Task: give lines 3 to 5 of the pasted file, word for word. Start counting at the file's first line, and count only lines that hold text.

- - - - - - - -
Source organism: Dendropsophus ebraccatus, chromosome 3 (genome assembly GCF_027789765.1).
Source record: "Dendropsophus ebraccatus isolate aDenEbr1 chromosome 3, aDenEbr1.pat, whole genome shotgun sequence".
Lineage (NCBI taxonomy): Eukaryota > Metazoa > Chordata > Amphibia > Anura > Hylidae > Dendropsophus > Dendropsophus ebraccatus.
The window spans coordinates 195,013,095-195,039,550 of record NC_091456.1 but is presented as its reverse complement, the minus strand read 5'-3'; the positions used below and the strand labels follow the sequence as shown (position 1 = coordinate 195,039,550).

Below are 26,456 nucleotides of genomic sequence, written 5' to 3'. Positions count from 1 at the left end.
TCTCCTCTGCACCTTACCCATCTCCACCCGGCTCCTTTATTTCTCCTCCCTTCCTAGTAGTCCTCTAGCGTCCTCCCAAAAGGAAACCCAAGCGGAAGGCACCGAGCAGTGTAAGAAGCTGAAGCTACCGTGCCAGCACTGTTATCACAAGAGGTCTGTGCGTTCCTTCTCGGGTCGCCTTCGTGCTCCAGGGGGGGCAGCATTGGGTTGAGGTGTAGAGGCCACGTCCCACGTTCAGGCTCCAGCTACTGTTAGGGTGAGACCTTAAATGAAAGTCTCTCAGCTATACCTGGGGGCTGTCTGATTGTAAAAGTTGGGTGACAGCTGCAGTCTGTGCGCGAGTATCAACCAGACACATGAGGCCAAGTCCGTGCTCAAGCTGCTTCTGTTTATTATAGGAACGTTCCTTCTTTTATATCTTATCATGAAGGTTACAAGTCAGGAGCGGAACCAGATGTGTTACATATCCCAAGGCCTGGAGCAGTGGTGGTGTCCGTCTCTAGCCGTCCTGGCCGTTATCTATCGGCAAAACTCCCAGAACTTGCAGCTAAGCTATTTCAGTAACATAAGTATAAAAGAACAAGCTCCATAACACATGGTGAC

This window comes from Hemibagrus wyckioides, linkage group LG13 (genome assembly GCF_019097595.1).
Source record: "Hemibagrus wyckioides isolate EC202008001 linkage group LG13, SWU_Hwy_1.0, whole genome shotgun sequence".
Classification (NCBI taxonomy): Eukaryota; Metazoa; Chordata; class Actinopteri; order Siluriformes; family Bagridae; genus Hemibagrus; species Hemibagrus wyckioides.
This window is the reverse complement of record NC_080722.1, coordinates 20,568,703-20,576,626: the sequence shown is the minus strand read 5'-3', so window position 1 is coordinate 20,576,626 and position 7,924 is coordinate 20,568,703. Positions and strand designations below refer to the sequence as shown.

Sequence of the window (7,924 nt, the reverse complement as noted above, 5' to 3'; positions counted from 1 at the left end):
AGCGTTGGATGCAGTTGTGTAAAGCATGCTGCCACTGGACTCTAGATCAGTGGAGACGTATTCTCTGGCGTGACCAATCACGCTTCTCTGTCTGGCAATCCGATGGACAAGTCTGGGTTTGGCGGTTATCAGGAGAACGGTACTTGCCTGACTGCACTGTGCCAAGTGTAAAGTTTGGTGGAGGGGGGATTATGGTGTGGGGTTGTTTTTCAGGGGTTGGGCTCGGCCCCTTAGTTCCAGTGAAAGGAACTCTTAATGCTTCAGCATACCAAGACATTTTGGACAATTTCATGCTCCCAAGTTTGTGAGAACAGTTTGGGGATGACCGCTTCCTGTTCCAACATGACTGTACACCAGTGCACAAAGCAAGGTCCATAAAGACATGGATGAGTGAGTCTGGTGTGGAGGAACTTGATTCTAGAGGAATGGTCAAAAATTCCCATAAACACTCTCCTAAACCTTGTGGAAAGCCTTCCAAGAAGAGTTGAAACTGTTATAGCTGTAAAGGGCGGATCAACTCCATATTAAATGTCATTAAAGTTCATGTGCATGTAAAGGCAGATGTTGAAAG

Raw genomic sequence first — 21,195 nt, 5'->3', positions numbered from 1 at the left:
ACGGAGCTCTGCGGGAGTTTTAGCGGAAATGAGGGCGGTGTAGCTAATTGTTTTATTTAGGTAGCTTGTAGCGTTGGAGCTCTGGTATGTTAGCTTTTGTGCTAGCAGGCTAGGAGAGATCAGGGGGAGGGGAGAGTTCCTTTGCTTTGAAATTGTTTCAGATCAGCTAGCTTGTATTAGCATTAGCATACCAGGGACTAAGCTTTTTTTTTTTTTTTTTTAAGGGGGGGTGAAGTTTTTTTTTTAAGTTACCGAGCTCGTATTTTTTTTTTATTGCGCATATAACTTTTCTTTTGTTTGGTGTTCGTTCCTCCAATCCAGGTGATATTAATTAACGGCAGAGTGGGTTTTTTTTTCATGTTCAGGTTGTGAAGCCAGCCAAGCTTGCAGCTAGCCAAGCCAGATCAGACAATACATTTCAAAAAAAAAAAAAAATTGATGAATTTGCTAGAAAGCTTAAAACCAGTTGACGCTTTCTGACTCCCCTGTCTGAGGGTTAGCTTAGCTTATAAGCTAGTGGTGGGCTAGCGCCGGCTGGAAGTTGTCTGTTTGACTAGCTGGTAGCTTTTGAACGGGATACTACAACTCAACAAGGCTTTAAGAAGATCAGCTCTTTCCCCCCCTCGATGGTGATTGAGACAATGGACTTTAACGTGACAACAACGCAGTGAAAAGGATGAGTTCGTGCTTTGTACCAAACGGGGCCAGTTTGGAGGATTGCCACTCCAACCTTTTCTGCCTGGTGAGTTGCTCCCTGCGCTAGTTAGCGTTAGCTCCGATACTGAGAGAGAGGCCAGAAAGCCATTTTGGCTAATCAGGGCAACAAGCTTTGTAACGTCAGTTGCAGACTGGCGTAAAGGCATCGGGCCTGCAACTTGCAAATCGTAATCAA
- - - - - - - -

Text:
Lineage (NCBI taxonomy): Eukaryota > Metazoa > Chordata > Amphibia > Anura > Hylidae > Dendropsophus > Dendropsophus ebraccatus.
The window spans coordinates 195,013,095-195,039,550 of record NC_091456.1 but is presented as its reverse complement, the minus strand read 5'-3'; the positions used below and the strand labels follow the sequence as shown (position 1 = coordinate 195,039,550).

Below are 26,456 nucleotides of genomic sequence, written 5' to 3'. Positions count from 1 at the left end.